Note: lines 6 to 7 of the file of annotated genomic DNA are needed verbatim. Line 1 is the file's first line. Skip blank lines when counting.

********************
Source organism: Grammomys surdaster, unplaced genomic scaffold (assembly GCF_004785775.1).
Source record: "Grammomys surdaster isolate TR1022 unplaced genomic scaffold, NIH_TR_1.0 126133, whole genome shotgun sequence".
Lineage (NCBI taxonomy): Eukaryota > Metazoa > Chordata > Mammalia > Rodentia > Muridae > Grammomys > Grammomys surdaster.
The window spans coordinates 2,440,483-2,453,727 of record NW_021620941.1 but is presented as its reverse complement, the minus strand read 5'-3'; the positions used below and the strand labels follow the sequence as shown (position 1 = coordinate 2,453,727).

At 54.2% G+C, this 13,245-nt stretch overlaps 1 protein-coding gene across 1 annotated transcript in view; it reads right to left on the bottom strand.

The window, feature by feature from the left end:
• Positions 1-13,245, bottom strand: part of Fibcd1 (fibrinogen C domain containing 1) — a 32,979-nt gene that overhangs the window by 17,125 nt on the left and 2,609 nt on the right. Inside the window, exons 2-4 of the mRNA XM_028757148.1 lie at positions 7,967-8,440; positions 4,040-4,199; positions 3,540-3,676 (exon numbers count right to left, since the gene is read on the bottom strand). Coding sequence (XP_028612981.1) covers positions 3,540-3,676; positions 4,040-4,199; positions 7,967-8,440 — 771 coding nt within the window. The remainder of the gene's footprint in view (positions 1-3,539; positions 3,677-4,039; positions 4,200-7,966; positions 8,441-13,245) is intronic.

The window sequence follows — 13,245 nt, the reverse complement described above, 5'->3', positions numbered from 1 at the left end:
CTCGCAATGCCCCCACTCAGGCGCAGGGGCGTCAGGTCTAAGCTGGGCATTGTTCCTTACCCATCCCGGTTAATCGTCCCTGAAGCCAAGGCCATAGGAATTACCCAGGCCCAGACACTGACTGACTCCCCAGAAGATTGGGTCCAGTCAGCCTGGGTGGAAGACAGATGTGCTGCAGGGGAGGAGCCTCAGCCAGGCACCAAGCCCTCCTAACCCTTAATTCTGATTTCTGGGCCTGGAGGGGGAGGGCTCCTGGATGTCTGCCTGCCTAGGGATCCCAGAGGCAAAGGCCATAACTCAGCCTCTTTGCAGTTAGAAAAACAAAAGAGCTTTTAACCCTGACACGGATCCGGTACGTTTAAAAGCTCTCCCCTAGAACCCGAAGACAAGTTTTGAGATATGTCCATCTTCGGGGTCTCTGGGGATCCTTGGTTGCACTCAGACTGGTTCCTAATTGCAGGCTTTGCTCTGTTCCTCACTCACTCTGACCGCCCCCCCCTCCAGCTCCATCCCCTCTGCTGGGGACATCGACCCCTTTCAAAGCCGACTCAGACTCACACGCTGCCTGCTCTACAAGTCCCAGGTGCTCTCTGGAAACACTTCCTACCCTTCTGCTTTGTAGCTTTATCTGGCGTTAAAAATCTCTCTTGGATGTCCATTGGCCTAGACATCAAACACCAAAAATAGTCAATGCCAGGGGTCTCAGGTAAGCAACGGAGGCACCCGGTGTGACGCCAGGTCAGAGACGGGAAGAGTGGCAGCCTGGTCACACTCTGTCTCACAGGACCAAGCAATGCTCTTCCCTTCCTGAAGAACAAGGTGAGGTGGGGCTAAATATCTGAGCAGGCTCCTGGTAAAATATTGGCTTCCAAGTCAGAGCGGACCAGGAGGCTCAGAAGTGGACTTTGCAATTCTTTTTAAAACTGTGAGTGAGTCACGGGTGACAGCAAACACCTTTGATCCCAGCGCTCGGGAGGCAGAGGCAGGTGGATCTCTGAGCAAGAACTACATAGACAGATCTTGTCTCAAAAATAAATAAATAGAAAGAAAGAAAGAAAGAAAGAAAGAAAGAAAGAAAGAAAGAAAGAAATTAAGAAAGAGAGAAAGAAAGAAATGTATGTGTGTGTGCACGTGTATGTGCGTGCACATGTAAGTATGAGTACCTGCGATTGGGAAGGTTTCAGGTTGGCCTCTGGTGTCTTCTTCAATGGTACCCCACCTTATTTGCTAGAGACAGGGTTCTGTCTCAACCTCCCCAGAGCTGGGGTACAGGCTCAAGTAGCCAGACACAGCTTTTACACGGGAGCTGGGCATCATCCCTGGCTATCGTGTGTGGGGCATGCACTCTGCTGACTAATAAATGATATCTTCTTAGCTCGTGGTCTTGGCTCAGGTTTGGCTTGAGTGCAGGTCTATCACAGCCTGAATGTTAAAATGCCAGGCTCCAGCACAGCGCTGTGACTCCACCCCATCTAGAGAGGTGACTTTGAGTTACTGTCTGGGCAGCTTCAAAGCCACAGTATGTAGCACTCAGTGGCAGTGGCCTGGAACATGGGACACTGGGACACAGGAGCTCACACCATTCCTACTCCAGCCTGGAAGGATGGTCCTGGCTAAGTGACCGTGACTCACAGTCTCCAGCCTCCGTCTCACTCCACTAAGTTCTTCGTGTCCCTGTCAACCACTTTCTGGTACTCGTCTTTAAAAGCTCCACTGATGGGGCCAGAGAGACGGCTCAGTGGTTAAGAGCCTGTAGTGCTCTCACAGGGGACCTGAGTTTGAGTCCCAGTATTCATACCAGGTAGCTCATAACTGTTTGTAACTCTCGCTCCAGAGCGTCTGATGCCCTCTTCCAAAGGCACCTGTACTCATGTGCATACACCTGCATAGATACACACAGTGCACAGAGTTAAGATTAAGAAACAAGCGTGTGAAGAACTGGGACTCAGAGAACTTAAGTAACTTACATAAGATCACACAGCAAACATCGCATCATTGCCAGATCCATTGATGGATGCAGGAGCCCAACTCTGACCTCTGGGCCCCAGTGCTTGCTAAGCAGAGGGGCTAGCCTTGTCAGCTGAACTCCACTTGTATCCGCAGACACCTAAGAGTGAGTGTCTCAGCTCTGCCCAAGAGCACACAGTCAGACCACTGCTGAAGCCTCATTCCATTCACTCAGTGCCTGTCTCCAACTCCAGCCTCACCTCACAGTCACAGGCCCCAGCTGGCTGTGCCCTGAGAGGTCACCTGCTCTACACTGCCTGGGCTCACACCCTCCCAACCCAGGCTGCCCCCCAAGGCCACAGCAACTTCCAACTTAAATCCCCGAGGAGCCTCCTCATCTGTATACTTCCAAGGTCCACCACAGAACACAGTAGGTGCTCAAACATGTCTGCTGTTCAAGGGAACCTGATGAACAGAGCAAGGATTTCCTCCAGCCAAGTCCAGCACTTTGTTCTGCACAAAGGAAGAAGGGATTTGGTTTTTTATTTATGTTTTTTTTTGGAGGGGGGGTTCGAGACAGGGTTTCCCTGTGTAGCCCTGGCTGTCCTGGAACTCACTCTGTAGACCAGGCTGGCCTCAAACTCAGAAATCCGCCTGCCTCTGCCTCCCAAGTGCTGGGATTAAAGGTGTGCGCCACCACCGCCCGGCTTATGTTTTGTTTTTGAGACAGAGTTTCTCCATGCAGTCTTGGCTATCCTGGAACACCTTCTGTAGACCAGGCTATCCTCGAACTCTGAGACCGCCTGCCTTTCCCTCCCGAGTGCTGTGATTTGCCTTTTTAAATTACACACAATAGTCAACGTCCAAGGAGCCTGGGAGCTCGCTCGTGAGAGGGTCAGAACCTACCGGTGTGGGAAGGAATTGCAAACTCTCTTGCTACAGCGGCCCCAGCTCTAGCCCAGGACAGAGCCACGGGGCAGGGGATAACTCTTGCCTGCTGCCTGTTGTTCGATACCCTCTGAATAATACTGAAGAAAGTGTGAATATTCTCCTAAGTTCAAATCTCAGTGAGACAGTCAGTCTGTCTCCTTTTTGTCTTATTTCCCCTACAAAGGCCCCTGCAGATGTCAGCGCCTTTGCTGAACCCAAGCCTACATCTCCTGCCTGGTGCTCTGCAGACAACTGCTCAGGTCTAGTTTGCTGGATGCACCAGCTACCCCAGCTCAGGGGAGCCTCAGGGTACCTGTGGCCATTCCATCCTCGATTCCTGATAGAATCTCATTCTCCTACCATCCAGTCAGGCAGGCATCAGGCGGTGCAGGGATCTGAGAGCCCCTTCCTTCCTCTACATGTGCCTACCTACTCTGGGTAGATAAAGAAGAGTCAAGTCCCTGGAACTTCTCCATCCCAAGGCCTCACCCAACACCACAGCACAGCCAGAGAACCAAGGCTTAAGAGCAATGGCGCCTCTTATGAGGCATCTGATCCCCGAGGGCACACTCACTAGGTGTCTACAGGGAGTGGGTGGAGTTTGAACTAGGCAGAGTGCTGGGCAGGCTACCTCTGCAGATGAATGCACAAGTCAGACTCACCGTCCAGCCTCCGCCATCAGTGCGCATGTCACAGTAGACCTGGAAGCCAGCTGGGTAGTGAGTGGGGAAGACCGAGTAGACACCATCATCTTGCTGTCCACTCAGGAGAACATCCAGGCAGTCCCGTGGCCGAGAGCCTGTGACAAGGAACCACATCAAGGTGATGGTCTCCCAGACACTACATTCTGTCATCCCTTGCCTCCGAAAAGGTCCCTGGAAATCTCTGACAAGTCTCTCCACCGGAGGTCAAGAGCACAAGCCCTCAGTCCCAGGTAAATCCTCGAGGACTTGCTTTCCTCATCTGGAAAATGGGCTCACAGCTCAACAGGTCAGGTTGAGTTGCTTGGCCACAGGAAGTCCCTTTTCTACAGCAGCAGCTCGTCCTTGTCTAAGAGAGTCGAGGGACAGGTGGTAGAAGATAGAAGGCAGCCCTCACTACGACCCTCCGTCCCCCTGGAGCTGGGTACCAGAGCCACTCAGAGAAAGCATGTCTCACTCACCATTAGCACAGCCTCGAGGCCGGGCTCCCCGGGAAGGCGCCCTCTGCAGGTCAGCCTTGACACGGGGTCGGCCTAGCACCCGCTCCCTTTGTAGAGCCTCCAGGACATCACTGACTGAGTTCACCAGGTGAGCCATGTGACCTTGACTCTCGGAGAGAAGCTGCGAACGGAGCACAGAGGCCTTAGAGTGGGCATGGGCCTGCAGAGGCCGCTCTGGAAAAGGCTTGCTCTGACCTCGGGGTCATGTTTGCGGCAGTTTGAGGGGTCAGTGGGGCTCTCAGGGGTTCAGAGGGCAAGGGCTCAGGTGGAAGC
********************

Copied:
The window, feature by feature from the left end:
• Positions 1-13,245, bottom strand: part of Fibcd1 (fibrinogen C domain containing 1) — a 32,979-nt gene that overhangs the window by 17,125 nt on the left and 2,609 nt on the right. Inside the window, exons 2-4 of the mRNA XM_028757148.1 lie at positions 7,967-8,440; positions 4,040-4,199; positions 3,540-3,676 (exon numbers count right to left, since the gene is read on the bottom strand). Coding sequence (XP_028612981.1) covers positions 3,540-3,676; positions 4,040-4,199; positions 7,967-8,440 — 771 coding nt within the window. The remainder of the gene's footprint in view (positions 1-3,539; positions 3,677-4,039; positions 4,200-7,966; positions 8,441-13,245) is intronic.